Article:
Bearded Girdle on a Diamond: What is It?

Bearded Girdle in a Diamond

Bearded girdles on diamonds are hair-like, fuzzy white lines that begin on the surface and penetrate into the diamond. 

These feathers extend from the girdle around the stone. It’s most often caused during the polishing and cutting process, where too much pressure is applied on the diamond.

There are fewer bearded diamonds on the market today because cutting technology has improved. It relies less on manual operation of the cutting machine and more on automated processes, so mistakes that result in bearding happen less often.

In rare cases, they can appear after years of wear and tear, but the majority of bearded girdles, also called girdle fringes, are formed when the cutting goes awry.

How Do Bearded Girdles Affect a Diamond?

In some cases, bearded girdles can be seen without magnification, meaning it won’t be considered eye-clean. 

If a diamond has a very thick or extremely thick girdle, the bearding may be more noticeable. This is a dealbreaker for many buyers who are only accepting of inclusions that require magnification to be seen.

Additionally, any inclusion that leaves the diamond susceptible to further damage is problematic. If the bearded girdle results in large feathers extending into the stone, it can hurt the overall structure. Were hit to be hit against a hard surface or dropped, it’s vulnerable to chipping.

This is especially true if the diamond has an extremely thin or very thin girdle.

Brilliance is less of an issue with bearded girdles. Although all inclusions can limit the light performance of a diamond, bearded girdles won’t diminish brilliance in the same way as other inclusions or a poor cut.

Bearded Girdles on Grading Reports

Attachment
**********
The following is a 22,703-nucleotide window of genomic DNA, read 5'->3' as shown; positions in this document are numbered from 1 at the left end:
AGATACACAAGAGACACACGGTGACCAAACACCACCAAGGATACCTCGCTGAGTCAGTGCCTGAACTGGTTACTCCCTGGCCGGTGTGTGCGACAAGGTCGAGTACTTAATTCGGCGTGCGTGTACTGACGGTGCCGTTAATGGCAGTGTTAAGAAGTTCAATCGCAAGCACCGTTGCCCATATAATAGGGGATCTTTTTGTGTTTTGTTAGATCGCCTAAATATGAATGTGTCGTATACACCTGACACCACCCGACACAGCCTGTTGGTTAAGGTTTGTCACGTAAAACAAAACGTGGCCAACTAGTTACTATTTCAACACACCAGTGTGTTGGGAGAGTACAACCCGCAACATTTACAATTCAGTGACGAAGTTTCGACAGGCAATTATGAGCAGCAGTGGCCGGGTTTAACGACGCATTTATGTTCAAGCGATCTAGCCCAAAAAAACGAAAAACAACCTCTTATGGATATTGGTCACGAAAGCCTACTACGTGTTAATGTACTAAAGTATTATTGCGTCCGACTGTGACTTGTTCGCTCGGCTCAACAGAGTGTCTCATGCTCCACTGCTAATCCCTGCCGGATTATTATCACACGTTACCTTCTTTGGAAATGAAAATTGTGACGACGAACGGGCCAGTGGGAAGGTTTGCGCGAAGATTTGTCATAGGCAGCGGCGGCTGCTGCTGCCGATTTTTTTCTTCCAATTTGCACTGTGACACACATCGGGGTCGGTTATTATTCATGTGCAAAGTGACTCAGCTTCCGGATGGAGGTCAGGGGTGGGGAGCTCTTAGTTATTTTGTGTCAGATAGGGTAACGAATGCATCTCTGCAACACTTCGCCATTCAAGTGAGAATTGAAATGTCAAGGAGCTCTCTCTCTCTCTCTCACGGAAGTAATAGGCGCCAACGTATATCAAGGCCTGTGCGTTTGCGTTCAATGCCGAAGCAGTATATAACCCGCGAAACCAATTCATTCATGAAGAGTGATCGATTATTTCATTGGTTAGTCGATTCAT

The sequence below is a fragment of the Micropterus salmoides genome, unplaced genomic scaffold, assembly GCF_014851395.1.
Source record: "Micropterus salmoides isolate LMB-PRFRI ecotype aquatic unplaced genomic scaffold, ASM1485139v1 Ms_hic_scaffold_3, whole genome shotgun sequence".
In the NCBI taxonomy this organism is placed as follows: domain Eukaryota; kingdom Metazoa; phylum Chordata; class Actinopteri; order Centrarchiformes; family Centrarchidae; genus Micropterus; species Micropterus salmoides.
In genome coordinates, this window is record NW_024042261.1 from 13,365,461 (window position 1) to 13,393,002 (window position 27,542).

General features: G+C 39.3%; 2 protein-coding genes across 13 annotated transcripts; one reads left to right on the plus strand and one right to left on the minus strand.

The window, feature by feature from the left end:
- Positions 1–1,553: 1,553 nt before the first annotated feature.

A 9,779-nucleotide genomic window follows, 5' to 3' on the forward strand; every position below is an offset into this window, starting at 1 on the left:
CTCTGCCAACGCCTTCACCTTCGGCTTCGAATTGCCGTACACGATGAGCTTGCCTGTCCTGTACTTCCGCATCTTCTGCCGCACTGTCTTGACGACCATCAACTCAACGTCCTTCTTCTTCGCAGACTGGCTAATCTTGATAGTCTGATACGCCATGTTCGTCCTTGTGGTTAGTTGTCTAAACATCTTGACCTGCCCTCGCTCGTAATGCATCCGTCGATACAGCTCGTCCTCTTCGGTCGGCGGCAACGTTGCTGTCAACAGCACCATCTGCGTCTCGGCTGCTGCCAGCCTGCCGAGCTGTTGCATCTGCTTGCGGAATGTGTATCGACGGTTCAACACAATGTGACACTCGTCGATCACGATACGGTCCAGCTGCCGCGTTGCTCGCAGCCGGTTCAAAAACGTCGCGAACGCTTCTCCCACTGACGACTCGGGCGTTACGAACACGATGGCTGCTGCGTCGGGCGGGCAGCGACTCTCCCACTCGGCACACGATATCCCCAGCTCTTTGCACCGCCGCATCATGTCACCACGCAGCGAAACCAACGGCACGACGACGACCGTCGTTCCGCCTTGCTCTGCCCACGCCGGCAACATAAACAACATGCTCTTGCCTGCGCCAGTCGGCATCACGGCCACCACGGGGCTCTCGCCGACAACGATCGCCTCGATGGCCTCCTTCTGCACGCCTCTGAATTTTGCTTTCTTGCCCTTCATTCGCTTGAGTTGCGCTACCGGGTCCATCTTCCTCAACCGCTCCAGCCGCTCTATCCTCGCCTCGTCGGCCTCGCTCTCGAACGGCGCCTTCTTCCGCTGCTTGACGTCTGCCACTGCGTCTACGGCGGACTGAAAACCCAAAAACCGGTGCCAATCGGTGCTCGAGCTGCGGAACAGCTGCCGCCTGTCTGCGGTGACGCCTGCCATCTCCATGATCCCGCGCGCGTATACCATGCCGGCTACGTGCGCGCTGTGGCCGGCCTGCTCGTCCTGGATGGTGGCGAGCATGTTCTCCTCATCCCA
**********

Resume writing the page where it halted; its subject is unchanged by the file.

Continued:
Grading reports evaluate the diamond on a number of characteristics, including its fluorescence, color, carat weight, and more. You can often learn whether a diamond has a bearded girdle in the comments of the “Additional Grading Information” section on a report from the Gemological Institute of America (GAI).

Comments on GIA Report

If the diamond has a bearded girdle, the phrase “bearding” will likely appear in this section.

Most other types of inclusions are plotted on the clarity characteristics plot of a grading report, but bearded girdles aren’t an inclusion in this traditional sense. It’s often considered an aspect of the diamond’s polishing, so it’s noted elsewhere on the report, apart from other inclusions.

Can They be Removed?

The decision about removing bearding from a diamond balances concerns related to clarity and carat weight. Diamonds with more carat weight sell for a higher price, so manufacturers are hesitant to remove part of the diamond, even if it’s to remove inclusions.

In the case of bearded girdles, they can be removed, but it requires recutting the diamond.

Heavier amounts of bearding that can be seen with the naked eye are often removed by additional polishing or re-cutting the diamond. This lowers the final selling price of the diamond because of the lower carat weight.